Event: UPMC Pittsburgh Half Marathon 2014
Event Date: May 3, 2014
Event Location: Pittsburgh, Pennsylvania
Picking up where we left off at the end of Part 1 of this race review.
Along the course
The half marathon course is well-thought out. There is a good amount of crowd support for the first mile or so, and then it thins out after that, but you never go more than a few steps without seeing spectators. As I said, the city of Pittsburgh really does embrace and turn out for this event. Race Icon. If there is one thing that sets a race in the “city of bridges” apart, it is the numerous bridge and river crossings. During the half marathon, runners cross major bridges 5 separate times and all of them are lined with spectators cheering you on. These major bridge crossings over the rivers are spaced out along the route, which allows runners to excitedly anticipate and experience each of the upcoming bridges throughout the race.
The first mile and a half of the course does not seem to make a whole lot of sense, until you realize that the course designers are setting you up for what is to come. After the first 1.5 miles or so, two left turns flip you around so you are now facing the downtown area that you just left, which is a nice sight during the early morning hour. This part of the course is through the strip district, which is a great collection of bars and shops. I am told that the crowds here were not quite as impressive as in 2013, but one can hope they return to that level of excitement.
After the Strip District, it’s a sharp right onto the first bridge and the first 5k of the race is in the bag somewhere over the Allegheny River. Unexpected Magic. At the end of the first bridge the runners were greeted by a beautiful little girl (who could not have been more than 3 or 4 years old) who was dressed as Snow White, and clutching an Olaf (from Frozen) mylar balloon in such a way that when she moved his hand waved us runners along. The look on her face was one of pure joy and excitement, and it was contagious as numerous runners called out to thank her by name – Snow White of course!
The first stretch on the North Side is mainly highways and may be the most sparsely attended part of the course, but runners are in for a treat as a mere left turn away is the second bridge crossing, which is also where the crowds started picking up. For the next 2 miles or so, nearly the entire course was lined – often times on both sides – with spectators. You can’t help but notice a little extra pep in the step of your fellow racers. Back onto the north side of the river again is where the good folks of Pittsburgh started to bring it. One could not throw a gel packet or used drinking cup without hitting a Church congregation, community service group, or house party (not literally, cut me some slack, I am going for a metaphor here!). I could not help but be overcome by the civic pride being demonstrated by the locals who were welcoming us into their communities.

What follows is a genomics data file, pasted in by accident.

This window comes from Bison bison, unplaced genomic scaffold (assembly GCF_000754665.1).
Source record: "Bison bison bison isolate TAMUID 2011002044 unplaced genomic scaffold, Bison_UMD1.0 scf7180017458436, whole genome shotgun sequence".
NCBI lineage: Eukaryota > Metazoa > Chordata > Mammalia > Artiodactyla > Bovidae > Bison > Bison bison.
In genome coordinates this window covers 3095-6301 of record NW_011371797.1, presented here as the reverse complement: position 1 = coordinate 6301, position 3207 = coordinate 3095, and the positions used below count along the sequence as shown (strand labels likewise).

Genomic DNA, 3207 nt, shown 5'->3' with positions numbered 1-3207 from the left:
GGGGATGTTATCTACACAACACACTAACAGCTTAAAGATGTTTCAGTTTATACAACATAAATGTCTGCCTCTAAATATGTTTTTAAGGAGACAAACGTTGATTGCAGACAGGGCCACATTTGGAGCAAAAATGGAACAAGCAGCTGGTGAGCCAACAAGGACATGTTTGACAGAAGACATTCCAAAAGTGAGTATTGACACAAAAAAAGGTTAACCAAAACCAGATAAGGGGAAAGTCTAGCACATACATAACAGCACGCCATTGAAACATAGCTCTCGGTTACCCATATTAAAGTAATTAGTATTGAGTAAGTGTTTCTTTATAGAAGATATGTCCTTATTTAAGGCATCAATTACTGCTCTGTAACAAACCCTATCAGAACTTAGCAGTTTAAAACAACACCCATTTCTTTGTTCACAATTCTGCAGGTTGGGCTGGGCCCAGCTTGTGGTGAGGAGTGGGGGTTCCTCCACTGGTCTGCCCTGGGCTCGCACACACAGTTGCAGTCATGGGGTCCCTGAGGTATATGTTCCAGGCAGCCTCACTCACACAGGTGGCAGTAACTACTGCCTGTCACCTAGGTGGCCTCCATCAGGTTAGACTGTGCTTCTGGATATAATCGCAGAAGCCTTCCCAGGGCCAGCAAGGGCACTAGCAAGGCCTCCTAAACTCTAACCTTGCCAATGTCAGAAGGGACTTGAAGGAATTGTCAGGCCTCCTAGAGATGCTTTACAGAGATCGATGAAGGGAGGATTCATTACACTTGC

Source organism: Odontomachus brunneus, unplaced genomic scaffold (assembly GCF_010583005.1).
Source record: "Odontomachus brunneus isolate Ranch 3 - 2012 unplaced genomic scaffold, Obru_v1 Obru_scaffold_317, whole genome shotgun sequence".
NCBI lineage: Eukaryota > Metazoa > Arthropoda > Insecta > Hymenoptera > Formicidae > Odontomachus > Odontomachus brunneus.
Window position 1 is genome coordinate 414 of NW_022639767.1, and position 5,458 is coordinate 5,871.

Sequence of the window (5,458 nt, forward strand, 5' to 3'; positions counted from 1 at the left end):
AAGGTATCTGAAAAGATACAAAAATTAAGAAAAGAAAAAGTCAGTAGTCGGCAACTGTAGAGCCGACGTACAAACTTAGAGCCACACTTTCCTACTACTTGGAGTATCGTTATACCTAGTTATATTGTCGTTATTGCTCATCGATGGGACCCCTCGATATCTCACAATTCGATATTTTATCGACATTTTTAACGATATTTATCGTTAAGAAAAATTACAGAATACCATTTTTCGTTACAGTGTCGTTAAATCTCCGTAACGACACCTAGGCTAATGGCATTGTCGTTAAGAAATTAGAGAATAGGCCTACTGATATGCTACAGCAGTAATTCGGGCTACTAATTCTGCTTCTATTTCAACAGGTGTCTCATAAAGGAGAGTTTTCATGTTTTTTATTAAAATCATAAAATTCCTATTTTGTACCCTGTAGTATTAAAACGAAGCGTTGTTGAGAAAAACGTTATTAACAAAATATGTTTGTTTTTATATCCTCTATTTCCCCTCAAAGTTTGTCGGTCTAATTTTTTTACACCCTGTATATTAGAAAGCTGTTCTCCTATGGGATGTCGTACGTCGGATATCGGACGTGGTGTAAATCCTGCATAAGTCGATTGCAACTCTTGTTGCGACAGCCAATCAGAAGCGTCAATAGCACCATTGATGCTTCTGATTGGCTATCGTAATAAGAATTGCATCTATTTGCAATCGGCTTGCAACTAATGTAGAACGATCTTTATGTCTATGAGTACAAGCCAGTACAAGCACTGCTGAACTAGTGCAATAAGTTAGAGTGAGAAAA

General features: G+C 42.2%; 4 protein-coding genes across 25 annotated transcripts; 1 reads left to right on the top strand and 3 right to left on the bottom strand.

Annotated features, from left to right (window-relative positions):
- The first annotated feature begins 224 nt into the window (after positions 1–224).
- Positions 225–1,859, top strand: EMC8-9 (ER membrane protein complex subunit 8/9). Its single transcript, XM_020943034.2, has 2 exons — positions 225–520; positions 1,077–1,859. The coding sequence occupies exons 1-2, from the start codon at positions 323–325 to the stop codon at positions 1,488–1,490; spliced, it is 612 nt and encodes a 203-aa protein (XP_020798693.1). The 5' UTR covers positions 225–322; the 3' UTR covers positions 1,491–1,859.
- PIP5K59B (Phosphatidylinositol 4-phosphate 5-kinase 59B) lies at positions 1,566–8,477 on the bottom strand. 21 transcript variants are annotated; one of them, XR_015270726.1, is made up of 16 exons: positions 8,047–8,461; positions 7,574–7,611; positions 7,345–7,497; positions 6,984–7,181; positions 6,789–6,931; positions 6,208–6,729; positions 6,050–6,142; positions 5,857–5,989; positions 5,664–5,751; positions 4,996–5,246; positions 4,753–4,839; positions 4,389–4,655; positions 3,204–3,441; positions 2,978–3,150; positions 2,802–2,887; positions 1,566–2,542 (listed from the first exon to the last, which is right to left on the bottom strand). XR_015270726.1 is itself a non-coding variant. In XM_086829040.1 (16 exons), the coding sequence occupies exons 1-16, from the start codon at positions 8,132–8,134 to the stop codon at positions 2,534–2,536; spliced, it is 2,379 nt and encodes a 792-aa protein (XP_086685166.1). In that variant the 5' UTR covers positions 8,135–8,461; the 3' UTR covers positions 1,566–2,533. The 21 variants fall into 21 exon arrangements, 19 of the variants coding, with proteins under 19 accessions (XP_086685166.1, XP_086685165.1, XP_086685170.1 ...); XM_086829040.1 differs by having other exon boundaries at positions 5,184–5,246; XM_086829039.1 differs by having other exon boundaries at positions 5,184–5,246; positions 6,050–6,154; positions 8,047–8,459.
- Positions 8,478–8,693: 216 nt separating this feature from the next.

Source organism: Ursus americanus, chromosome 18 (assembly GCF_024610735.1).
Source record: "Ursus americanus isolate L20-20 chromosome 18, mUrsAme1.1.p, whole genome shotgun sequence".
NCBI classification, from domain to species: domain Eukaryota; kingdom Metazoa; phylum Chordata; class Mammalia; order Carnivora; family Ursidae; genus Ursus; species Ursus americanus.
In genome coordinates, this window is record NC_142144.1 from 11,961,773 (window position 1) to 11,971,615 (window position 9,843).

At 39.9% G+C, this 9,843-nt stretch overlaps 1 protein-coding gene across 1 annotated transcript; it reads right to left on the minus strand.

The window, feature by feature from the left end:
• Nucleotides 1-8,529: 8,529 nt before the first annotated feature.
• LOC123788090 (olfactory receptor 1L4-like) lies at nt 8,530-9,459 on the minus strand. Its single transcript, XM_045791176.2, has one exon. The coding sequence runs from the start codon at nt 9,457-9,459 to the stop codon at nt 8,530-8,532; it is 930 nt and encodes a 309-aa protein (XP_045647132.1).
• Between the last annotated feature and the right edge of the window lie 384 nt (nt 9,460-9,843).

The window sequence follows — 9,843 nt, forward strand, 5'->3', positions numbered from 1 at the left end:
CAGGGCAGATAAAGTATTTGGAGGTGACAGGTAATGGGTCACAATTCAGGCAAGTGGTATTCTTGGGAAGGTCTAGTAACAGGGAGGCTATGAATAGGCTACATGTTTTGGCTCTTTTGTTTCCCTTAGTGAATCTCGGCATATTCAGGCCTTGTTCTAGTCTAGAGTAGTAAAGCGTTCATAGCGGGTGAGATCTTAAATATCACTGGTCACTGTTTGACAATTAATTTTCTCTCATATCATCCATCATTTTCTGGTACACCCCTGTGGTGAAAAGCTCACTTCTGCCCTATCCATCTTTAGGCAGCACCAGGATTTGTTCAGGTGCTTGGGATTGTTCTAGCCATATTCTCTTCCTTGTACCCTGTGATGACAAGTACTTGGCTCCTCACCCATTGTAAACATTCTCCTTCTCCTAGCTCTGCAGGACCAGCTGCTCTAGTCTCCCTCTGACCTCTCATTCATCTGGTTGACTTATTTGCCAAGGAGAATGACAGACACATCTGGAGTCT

After the 10k point, we crossed the Ohio River and what seemed like the biggest “climb” so far. Pittsburgh gets a well-deserved reputation for having lots of hills, but the first 11 miles of the course are surprisingly flat, and thank you to the course designers for that. Most of the elevation changes come from the curvature of the bridges rather than true climbs. At this point the sun was high in the sky and the temperature was starting to climb as the course tucks in between the Monongahela River and the mountains to the south, which did not provide much cover, but again, this is all about the sites. The whole time you are running you see the city’s skyline across the rivers, and pass sites like the inclines and Station Square, and make your way onto Carson Street, where another party begins.
There is one point of mild concern I had at this point in the race. I am not sure whether I missed this in the race materials, but the “food” station was marked as providing Cliff brand products to the runners. I must have assumed that this meant Cliff shots, but instead the volunteers handed out pieces of Cliff bars. I was not prepared for this and could not get the bar down and had to spit it out. I was glad that I had brought my own gels, except I had inadvertently dropped one on the course and had run out (at least according to my race plan). While, in the end, it all worked out for me, this just reinforces the need to be prepared for a race.
For those not familiar with Carson Street, it is the artery of the South Side neighborhood and is lined with bars and restaurants. The neighbors started celebrating early, and by the time I got to them, their sense of community spirit was, shall we say, very “well-lubricated.” It made for a very lively atmosphere along the course. This is also where the race advertises its “easiest”/“flattest” mile, which is a nice touch and made for a nice branding opportunity for EZ Pass. The event coordinators did a nice job of making runners abundantly aware of where the full and half marathon courses diverge (though I did see a few full marathoners miss the turn, which meant they had to jump over a highway barrier to get themselves back on course). A left turn amongst some raucous fans put us onto the Birmingham Bridge across the Monongahela River, which is where this race stops being fun (at least for me anyway).